# How to calculate how much weight a hull can carry?

Discussion in 'Boat Design' started by thuffam, Nov 19, 2008.

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### thuffamJunior Member

Hi there

How do you calculate how much weight a boat can comfortably carry? And is this directly related to displacement?

I would like to build a small outrigger (ideally with a length to beam ratio of 8:1 or more - something easy to paddle) for my kids (to carry one child of up to 40kg). A beam of about 30cm would be suitable for them and I'm guessing the height of the hull would be between 30 and 40cm. So I'd like to know how to calculate what length would cater for this.

Thanks very much
Tim

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### LandlubberSenior Member

Yes it is the displacement of the vessel and the weight of the crew, total displacement. The volume displaced in litres is the weight of the total in kgs (basically).

Work out how heavy everything is, and work out the displacement of the bare boat and you can then see what is known as TPI (tons per inch) for the waterlines required to float at.

If your boat floated now at say 3 inches, and the topsides were 12 inches, you could displace a few inches quite comfortably and still have plenty of freeboard.

I can explain in greater technical detail if required, but i think your question is fairly basic, so I have kept my answer the same. Good luck.

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### FanieFanie

Pity you're in NZ though Tim, the US guys's boats can float much more pounds than the Kg's we have to float.

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### PARYacht Designer/Builder

Actually, what you need to figure out isn't displacement, but pounds per inch of immersion. All boats will have a specific rate of "sink" as weight is applied. How much "sink" is hull form (shape) and volume specific. After a fair amount of weight is added to any particular hull, it then starts to dramatically lose stability and you're in trouble.

It would be helpful if we knew what design your were working with, as it's likely the information you need, is available from the designer or manufacture. If you're attempting to design something, with as basic a question, I'd suggest you have some studying to perform, before you should risk your children on it. I'm not suggesting you would, but calculating volume is a fundamental task in design work and if this is beyond your grasp currently, then you have a way to go yet. It's not especially hard, but does require some understanding.

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### thuffamJunior Member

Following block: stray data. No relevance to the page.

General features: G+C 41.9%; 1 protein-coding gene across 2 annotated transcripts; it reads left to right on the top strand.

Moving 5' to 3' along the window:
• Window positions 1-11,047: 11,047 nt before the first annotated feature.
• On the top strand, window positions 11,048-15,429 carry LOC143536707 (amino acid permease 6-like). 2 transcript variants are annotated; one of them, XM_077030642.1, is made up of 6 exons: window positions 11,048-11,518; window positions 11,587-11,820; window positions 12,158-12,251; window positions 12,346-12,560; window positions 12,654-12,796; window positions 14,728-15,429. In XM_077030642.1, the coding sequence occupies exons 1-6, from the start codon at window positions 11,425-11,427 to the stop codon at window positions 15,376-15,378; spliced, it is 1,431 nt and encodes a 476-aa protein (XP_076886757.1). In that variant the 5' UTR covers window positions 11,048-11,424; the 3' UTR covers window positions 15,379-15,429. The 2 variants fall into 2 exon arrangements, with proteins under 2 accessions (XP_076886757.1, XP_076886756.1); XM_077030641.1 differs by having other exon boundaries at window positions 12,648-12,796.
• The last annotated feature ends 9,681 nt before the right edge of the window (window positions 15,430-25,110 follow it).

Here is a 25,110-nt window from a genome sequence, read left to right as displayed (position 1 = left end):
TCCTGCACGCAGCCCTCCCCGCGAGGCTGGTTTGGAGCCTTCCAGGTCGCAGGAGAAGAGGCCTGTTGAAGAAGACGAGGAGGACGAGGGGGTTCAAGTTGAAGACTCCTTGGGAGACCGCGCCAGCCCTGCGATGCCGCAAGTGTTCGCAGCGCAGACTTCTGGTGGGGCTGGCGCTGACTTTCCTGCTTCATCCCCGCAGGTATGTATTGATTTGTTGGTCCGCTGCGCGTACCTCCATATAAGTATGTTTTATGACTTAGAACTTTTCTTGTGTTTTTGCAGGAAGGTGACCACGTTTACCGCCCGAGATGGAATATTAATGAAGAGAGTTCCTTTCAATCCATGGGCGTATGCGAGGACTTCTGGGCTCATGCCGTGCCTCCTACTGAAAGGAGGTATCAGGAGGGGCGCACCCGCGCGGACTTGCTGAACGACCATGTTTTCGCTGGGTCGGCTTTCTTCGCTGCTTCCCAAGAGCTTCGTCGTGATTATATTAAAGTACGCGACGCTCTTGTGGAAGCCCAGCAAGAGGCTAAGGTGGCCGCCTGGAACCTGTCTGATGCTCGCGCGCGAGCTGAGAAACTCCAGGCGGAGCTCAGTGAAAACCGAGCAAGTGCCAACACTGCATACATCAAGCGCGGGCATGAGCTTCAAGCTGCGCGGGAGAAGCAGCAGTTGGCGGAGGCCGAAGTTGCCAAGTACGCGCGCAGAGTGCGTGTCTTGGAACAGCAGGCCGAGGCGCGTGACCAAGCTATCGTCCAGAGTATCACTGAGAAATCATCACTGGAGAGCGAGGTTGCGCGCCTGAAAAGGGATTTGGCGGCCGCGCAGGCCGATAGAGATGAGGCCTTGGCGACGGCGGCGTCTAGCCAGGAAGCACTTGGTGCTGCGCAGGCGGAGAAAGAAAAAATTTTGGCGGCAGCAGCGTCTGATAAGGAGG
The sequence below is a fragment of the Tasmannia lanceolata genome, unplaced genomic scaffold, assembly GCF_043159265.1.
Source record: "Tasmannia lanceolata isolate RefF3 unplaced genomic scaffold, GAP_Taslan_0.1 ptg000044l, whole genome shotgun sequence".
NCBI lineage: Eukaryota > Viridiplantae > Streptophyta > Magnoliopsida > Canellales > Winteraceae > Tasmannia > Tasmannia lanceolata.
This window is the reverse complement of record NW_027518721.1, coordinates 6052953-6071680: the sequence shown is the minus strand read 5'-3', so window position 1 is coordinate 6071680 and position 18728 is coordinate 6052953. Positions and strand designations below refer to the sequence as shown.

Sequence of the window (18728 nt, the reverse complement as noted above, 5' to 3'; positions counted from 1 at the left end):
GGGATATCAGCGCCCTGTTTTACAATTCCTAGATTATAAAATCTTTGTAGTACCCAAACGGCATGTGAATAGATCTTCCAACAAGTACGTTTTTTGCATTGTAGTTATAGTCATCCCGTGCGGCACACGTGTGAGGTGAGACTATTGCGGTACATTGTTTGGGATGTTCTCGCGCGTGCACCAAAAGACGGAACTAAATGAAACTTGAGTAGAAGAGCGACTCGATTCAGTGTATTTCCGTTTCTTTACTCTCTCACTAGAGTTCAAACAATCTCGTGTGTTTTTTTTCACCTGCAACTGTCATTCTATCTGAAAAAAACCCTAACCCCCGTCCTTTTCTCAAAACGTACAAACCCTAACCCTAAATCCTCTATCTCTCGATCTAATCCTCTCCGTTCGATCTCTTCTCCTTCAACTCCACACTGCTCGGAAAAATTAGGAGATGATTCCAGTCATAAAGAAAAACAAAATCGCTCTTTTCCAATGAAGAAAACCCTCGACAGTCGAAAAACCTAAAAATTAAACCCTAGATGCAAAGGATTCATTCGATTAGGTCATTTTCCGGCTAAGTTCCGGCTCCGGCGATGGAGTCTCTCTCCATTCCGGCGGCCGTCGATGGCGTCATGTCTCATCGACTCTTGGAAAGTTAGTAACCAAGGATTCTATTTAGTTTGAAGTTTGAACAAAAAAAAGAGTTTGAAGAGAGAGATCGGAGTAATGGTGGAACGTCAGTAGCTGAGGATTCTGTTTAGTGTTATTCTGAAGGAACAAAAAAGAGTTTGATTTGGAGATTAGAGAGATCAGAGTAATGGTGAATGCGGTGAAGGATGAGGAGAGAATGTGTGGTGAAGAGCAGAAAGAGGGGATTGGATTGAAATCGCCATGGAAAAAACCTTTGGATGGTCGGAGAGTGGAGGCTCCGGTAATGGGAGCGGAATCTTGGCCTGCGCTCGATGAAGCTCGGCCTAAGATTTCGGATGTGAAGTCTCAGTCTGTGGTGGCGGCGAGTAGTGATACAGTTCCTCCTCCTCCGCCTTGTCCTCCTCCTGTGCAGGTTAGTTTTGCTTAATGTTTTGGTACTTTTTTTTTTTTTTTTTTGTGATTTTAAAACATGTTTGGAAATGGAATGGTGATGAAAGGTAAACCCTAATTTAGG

I've been studying yacht design books and online for the past year and have a 'fair' grasp of things - but I'm still a bit cloudy with displacement - as I've read several articles that refer to this as the load carrying capacity which I beleive not strictly true. My understanding is that displacement is how much the hull displaces on its own.

I beleive it's possible to work out all the stats of the desired hull from the spec I've noted eg: expected load to carry, width, height (draft + freeboard) and min length to weight ratio (prismatic coefficient?).

I've looked at many other plans for outriggers, kayaks and canoes so I have an idea about which shape.

I've been using FreeShip which makes it fairly quick to define a shape and to calculate hydrostatics. So really I guess I'd like to know - what's the ratio between displacement and how much the hull can carry?

Thanks again
Tim

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### PARYacht Designer/Builder

There isn't any "typical" ratio, the actual figure would be application specific.

You could establish a data base for other craft of similar shape, size and configuration and arrange for a very general guide, which could serve as a starting point.

I'm not really sure what you're looking for.

You know basically what shape you want and how much you'd like it to carry. You can calculate the sinkage rate and then you have to ask yourself is this desirable or do you want more or less volume.

Prismatic Coefficient (Cp) is a number that suggests the fullness of the ends of a boat. Determining the proper Cp revolves around the desired or expected speed and it's S/L (speed/length ratio). It's usually a good idea to error on the high side for a Cp, then have too low of one, from a performance point of view.

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### IkeSenior Member

If I were doing this I would use ABYC's standard for capacity of canoes. You start by determining maximum weight capacity This is essentially a canoe body

a. Canoes - Maximum stated capacity shall be less than or equal to that load which yields seven (7) inches (17.8 Cm)
(17.8 cm) of freeboard as shown on Figure 1;

I can't put the illustration here but what it amounts to is; determine the displacement with seven inches of freeboard left. This can be done by calculating the immersed volume and multiplying by 62.4 lbs/cu ft or simply adding weight until you have 7 inches left. The amount of weight added is the maximum weight capacity. The persons capacity can't exceed the maximum weight capacity. If you have an engine and battery subtract their weight from maximum weight capacity. Then divide the maximum weight capactiy by 165 lbs (74.8 kg)